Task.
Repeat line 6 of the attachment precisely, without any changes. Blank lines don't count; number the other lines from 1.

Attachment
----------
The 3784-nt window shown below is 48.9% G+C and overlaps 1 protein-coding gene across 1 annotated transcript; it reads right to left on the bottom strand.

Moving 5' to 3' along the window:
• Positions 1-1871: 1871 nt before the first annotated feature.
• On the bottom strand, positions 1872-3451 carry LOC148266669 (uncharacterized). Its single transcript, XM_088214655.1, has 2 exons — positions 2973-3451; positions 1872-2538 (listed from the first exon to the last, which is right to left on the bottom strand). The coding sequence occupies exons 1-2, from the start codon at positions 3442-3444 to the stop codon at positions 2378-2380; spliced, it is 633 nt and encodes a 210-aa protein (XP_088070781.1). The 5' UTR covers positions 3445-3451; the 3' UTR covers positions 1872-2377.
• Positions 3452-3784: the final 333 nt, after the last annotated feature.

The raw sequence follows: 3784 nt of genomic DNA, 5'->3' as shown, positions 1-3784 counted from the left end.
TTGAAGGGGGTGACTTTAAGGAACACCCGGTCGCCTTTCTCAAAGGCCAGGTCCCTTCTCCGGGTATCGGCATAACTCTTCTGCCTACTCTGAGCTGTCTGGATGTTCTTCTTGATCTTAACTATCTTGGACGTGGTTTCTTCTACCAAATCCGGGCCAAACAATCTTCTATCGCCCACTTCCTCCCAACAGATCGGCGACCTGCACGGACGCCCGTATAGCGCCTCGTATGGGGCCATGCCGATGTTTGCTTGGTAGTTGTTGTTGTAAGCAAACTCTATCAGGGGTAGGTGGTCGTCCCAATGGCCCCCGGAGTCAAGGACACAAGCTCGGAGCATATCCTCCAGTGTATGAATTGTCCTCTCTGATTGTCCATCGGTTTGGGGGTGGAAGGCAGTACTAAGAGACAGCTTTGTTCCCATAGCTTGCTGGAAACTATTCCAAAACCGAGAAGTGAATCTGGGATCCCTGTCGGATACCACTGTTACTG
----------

The raw sequence follows: 3784 nt of genomic DNA, 5'->3' as shown, positions 1-3784 counted from the left end.